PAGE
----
Punk-rock queen Patti Smith inspires Eddie Borgo's spring-summer 2012 jewellery collection
Ahhh, Patti Smith, the original queen of all things punk rock. She’s been credited for inspiring all sorts of artists—from singer-songwriters to visual artists to aspiring poets. Well, now you can add one more to the list—jewellery designers.
Yup, Eddie Borgo was just on the verge of brainstorming ideas for his spring-summer 2012 collection when his best friend gave him a coffee-table book about famed photographer Robert Mapplethorpe, which just happened to complement the book Borgo was reading at the time: Just Kids, Smith’s critically acclaimed memoir about her relationship with Mapplethorpe during Hotel Chelsea’s heyday. There’s a theme here, no?
“Absolutely,” says Borgo, who recently met with the Straight for a quick Q & A at Holt Renfrew (737 Dunsmuir Street), where a selection of his latest line is sold exclusively. “It was all about their life together in New York and them growing up as kids in the city. It’s beautiful and so eloquently written. So the two books kind of went hand in hand and I started sketching the collection.”
As Borgo explains, one of the biggest creative influences he culled from those reads was the colour purple. That’s because there’s a story in Just Kids about Mapplethorpe buying Smith a piece of jewellery she’d been eyeballing at a local store.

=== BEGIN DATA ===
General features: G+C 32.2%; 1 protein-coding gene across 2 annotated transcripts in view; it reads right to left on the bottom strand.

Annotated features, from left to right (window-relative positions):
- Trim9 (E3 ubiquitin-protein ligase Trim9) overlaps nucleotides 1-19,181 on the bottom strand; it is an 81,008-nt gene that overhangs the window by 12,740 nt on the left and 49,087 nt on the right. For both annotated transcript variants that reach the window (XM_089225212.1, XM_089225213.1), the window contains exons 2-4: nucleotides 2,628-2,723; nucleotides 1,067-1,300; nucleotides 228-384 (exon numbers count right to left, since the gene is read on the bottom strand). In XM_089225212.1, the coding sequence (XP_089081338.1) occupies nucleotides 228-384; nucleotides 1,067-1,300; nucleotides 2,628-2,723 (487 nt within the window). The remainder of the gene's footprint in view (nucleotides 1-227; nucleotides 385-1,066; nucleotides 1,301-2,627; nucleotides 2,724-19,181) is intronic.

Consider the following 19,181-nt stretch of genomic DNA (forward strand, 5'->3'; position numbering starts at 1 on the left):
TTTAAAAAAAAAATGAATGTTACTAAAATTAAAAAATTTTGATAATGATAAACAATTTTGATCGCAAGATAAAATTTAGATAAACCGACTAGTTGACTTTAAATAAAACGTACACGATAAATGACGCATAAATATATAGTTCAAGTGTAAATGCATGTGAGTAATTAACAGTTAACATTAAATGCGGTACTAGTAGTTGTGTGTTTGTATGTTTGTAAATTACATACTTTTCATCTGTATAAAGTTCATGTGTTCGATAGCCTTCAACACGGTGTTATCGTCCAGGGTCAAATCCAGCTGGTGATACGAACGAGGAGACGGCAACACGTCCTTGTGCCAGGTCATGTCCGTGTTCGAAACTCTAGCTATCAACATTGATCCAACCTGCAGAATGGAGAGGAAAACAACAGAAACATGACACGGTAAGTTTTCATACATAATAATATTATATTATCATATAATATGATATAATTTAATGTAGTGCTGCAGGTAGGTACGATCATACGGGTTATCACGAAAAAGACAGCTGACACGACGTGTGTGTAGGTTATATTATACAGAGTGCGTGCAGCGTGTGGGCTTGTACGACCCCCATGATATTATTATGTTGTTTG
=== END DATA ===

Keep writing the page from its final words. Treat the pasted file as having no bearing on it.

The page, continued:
“It was a purple piece of jewellery,” says the New York designer, who was in town for one day to promote his latest line. “And it was a colour that throughout their relationship with one another was such a connection between the two of them. They always wrote each other on purple letterhead or gave each other purple gifts. It was a unifying colour, which is why we used lavender in the collection this season, which has gone over really well.”
One of the show-stopping purple pieces in Borgo’s Smith/Mapplethorpe-indebted series is the three-sided pyramid cuff ($355), a bold, sterling silver-coated bracelet with a large lavender dyed-glass stone as the centerpiece. Another standout is the lavender cone bracelet ($380), a strand of linked together, handset glam glass spikes—perfect for layering with other cone bracelets from his core collection or just adding a single hit of unexpected colour. lf it sounds like a sophisticated punk-rock accoutrement, that’s because it more or less is.
“It’s this idea of taking elements of street culture that may be immediately perceived as aggressive and noncovetable and then refining them through the use of jewellery technique, encrusting them with pavé crystal, insetting lavender stones, polishing them, and finishing them so that they are covetable,” says Borgo of his label’s overall concept. “So it’s creating the dichotomy between something that’s rather aggressive and something that’s slight and feminine.”
Another example of Borgo’s nod to the iconic subculture is the padlock spray necklace ($420), a West Van take on Sid Vicious’s shackle choker—only this necklace is made of countless tiny silver-plated padlocks that catch the light beautifully. Bonus: if you happen to get arrested, the cops won’t have to cut it off with pliers. That’s because, like Borgo’s other elegantly street-entrenched accessories, the spray necklace is impeccably crafted with top-of-the-line fasteners.
“Our materials may be quote unquote costume jewellery,” says Borgo, “but all of the different closure systems, link systems, and the way the assembly is done mimic fine jewellery.”